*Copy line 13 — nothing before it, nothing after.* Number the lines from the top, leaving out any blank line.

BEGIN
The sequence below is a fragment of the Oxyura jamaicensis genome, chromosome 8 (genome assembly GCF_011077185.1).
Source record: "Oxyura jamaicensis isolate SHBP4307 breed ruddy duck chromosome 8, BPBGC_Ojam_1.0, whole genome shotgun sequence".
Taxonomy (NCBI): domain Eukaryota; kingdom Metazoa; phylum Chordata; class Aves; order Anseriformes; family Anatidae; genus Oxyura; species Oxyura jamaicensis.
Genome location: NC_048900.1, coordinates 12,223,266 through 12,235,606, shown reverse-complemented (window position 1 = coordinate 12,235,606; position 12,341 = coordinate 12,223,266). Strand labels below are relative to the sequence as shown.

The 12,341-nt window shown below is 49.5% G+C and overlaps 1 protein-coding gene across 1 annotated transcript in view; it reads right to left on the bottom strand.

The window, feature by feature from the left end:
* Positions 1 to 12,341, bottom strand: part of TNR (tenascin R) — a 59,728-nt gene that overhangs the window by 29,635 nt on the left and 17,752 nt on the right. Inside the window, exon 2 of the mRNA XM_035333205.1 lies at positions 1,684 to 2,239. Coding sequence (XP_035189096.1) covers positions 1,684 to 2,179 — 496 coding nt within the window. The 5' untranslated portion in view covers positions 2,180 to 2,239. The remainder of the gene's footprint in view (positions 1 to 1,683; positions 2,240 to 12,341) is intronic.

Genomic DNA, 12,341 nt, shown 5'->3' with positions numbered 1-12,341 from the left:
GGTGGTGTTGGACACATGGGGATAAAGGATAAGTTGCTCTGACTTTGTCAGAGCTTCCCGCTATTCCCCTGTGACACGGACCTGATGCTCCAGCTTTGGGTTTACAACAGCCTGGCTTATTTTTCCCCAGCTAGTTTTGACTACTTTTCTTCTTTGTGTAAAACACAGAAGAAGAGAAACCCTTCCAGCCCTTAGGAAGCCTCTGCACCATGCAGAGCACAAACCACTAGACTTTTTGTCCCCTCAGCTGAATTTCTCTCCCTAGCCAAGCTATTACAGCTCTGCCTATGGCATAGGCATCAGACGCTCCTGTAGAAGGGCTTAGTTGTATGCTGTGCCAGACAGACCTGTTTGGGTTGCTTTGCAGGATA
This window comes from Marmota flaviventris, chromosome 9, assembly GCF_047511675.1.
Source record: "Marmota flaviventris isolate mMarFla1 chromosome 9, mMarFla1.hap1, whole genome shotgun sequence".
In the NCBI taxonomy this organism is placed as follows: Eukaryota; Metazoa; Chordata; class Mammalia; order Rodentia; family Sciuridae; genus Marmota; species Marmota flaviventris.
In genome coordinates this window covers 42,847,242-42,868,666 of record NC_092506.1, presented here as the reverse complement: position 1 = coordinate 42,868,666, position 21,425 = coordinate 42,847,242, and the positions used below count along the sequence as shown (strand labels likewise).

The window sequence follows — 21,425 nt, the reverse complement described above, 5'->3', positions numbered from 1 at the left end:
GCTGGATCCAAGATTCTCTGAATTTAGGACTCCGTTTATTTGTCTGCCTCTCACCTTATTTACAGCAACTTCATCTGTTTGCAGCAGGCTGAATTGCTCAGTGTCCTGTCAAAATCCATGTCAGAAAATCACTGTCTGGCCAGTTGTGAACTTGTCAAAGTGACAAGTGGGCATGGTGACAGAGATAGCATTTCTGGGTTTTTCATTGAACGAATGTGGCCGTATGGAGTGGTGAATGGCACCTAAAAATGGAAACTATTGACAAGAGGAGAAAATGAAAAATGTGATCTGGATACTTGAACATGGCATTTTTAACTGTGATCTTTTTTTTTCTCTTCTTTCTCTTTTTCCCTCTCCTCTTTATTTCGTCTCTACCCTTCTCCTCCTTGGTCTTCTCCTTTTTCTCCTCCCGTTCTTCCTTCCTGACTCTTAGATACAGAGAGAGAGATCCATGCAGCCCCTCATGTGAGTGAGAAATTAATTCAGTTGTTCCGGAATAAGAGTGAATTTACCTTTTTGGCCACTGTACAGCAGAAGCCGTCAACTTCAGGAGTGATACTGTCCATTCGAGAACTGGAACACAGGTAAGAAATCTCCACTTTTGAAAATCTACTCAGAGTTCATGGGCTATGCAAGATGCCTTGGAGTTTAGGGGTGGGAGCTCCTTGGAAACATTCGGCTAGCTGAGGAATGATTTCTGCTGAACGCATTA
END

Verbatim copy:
In genome coordinates this window covers 42,847,242-42,868,666 of record NC_092506.1, presented here as the reverse complement: position 1 = coordinate 42,868,666, position 21,425 = coordinate 42,847,242, and the positions used below count along the sequence as shown (strand labels likewise).